THE importance of education is enshrined in the United Nations’ Sustainable Development Goal 4, SDG4: Quality Education for all.
The Covid-19 driven worldwide lockdowns forced educators worldwide to reconsider quality education delivery, in shifting from the traditional live classes to online offerings.
Such delivery is possible through ubiquitous hardware and software platforms.
The challenge is structuring the delivery to make the learning exciting and engaging, leveraging the unique features of the online setting.
A key opportunity to set a motivating tone for the rest of the semester occurs in the first class, where students can be asked to introduce themselves.
My classes have had students physically located across the world, including USA, Indonesia, India, China, Europe, and East Malaysia, taking online classes until the global travel bans lift and they can travel to Malaysia to complete the remaining semester at our Malaysian campus.
In the first class, I ask students to tell the class about themselves, including their name, where they are from and a favourite pastime.
Memorable moments in this unstructured setting, where students are given space to express themselves freely, include classmates seeking likeminded individuals to form a music band and a group interested in sharing cooking tips!
The informal bonding and warmth created in this little exercise did not wane throughout the semester, and friendships were forged online, just as they would be in live, on-campus classes.
Contemporary classes incorporate activities that foster the mastery of soft skills that are essential for success in the workplace. Nowadays, it could include the completion and presentation of team-based case studies and the traditional interview. Employers look for such skills in staff recruitment activities.
With the view of producing job-ready graduates through
settings that simulate the workplace, the classes are typically divided into groups in live campus-based assessments and given specific tasks that develop skills in teamwork and group discussions.
Each group consists of men and women, and Malaysian and international students, to simulate the diversity of the settings in current workplaces so the students work in an environment that reflects real-life workplace settings. Instead of passing a paper around, I use Google sheets.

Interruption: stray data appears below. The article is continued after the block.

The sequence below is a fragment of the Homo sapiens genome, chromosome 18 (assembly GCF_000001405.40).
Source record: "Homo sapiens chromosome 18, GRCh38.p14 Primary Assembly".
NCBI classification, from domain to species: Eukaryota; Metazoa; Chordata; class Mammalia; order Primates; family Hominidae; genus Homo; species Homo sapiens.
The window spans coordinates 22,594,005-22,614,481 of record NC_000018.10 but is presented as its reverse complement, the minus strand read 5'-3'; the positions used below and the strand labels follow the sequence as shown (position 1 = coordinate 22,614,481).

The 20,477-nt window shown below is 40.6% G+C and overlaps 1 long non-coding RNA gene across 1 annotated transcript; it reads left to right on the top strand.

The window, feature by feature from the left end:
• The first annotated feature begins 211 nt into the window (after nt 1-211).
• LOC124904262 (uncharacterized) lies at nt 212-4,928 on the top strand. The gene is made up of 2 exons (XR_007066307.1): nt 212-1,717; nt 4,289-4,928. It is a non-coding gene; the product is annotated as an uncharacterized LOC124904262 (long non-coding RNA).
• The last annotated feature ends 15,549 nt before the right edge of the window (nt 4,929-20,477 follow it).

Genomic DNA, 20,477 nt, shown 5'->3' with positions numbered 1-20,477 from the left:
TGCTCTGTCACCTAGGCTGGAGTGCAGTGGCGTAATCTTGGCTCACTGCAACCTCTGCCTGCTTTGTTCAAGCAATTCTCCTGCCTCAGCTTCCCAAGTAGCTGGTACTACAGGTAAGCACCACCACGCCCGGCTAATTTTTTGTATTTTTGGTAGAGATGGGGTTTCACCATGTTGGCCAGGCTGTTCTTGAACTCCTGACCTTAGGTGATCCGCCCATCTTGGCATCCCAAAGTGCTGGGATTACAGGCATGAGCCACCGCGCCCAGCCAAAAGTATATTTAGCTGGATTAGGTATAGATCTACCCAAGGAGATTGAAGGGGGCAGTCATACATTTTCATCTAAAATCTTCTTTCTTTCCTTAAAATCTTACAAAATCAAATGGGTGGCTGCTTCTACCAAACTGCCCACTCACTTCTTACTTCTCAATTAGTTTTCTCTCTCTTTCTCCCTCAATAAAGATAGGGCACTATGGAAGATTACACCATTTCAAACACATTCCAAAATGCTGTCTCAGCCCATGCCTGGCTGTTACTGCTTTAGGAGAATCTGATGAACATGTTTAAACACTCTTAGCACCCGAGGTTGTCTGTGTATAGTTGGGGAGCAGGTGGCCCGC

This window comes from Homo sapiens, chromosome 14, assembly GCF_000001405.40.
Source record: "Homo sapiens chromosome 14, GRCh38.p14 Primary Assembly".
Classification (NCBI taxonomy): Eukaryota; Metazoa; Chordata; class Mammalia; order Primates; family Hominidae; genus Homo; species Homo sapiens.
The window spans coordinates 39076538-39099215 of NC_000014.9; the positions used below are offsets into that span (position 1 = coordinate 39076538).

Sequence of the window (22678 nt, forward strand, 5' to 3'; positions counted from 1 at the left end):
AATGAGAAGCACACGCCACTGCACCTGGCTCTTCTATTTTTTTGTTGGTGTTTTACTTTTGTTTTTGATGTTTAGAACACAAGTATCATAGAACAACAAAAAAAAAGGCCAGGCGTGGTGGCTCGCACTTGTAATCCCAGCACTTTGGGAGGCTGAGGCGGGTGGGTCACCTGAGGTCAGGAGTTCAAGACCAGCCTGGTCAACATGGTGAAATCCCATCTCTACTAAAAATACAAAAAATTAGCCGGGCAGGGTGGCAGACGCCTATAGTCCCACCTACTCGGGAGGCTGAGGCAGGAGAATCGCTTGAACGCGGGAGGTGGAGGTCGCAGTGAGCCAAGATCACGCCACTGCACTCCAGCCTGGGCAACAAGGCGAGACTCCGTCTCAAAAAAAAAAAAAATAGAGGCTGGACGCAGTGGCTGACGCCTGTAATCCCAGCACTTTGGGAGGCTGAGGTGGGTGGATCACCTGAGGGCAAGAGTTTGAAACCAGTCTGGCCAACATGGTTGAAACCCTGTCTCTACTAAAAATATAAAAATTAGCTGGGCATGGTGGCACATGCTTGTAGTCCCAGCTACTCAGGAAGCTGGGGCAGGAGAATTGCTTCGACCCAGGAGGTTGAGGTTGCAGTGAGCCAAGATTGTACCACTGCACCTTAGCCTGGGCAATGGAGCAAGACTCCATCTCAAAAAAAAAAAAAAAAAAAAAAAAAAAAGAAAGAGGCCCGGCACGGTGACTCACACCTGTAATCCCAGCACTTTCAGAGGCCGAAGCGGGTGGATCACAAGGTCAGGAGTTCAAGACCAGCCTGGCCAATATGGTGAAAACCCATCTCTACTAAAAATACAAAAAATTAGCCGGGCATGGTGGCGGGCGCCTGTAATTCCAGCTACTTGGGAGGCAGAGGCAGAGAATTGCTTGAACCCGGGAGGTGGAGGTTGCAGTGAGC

According to my pre-specified rules, the students fill their names in the Google sheet, ensuring that each team incorporates gender and cultural diversity.
The teams are assigned group exercises. The team members need to meet online, discuss their projects, and eventually come up with a group presentation video and a report.
Several freely accessible online meeting packages enable students to do all of these tasks effectively as they would in a live classroom setting.
The confident and flawless, non-hesitant presentation flow of the better-prepared students, in contrast with the hesitant delivery of students who are not as well prepared, is as evident in the videos as in live presentations.
In an era driven by globalisation and interconnectivity, the larger firms, especially multinational companies, are increasingly using online systems to connect their employees across the world seamlessly.
The online teaching systems that the Covid-19 pandemic has brought to the fore has, from a broader viewpoint, provided opportunities to immerse higher education in the emerging globalised world where talent from anywhere in the world could work for savvy multinational employers spanning the globe.
These systems will remain, in some form, long after the pandemic has passed.
It is good to experiment and document best practice, which benefits all of us, from students to educators.
A lecturer at the School of Business, Dr Ananda Samudhram teaches postgraduate and undergraduate courses in Monash University Malaysia. In the 14 years he has been with the varsity, Ananda was recognised with the Pro Vice Chancellor Award of Excellence in Teaching, and awarded Purple and Blue Letters that signify top scores in student satisfaction across all Monash University’s campuses worldwide. He has published research papers and contributed book chapters in top ranked international research journals and books, and has presented his research at international conferences in the USA, Europe, Australia and New Zealand. The views expressed here are the writer’s own.